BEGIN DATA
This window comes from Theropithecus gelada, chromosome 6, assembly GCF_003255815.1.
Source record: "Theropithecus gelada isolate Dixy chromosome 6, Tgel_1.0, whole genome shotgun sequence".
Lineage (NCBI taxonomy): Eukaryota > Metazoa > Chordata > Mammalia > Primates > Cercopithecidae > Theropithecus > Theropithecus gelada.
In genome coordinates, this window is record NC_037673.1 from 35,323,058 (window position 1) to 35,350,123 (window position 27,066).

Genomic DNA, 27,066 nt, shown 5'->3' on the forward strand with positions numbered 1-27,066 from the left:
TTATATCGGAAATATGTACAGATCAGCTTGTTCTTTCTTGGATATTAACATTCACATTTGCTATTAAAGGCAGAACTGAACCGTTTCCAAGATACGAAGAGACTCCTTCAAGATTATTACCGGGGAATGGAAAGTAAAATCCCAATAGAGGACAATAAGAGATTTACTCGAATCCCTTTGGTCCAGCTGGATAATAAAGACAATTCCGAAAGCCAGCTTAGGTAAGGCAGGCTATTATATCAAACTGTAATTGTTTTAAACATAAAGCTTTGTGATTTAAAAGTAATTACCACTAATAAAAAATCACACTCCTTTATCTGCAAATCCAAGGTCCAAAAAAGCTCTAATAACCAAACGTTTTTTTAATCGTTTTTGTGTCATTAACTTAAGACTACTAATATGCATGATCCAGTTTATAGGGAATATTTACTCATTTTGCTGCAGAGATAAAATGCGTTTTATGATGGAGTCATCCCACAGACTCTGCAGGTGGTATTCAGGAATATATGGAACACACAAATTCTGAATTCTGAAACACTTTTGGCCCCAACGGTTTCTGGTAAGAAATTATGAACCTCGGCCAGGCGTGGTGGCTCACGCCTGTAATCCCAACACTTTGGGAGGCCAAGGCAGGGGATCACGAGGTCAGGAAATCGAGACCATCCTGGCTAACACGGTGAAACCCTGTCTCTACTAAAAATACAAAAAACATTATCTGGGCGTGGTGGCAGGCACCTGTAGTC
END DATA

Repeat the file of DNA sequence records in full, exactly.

This window comes from Theropithecus gelada, chromosome 6, assembly GCF_003255815.1.
Source record: "Theropithecus gelada isolate Dixy chromosome 6, Tgel_1.0, whole genome shotgun sequence".
Lineage (NCBI taxonomy): Eukaryota > Metazoa > Chordata > Mammalia > Primates > Cercopithecidae > Theropithecus > Theropithecus gelada.
In genome coordinates, this window is record NC_037673.1 from 35,323,058 (window position 1) to 35,350,123 (window position 27,066).

Genomic DNA, 27,066 nt, shown 5'->3' on the forward strand with positions numbered 1-27,066 from the left:
TTATATCGGAAATATGTACAGATCAGCTTGTTCTTTCTTGGATATTAACATTCACATTTGCTATTAAAGGCAGAACTGAACCGTTTCCAAGATACGAAGAGACTCCTTCAAGATTATTACCGGGGAATGGAAAGTAAAATCCCAATAGAGGACAATAAGAGATTTACTCGAATCCCTTTGGTCCAGCTGGATAATAAAGACAATTCCGAAAGCCAGCTTAGGTAAGGCAGGCTATTATATCAAACTGTAATTGTTTTAAACATAAAGCTTTGTGATTTAAAAGTAATTACCACTAATAAAAAATCACACTCCTTTATCTGCAAATCCAAGGTCCAAAAAAGCTCTAATAACCAAACGTTTTTTTAATCGTTTTTGTGTCATTAACTTAAGACTACTAATATGCATGATCCAGTTTATAGGGAATATTTACTCATTTTGCTGCAGAGATAAAATGCGTTTTATGATGGAGTCATCCCACAGACTCTGCAGGTGGTATTCAGGAATATATGGAACACACAAATTCTGAATTCTGAAACACTTTTGGCCCCAACGGTTTCTGGTAAGAAATTATGAACCTCGGCCAGGCGTGGTGGCTCACGCCTGTAATCCCAACACTTTGGGAGGCCAAGGCAGGGGATCACGAGGTCAGGAAATCGAGACCATCCTGGCTAACACGGTGAAACCCTGTCTCTACTAAAAATACAAAAAACATTATCTGGGCGTGGTGGCAGGCACCTGTAGTC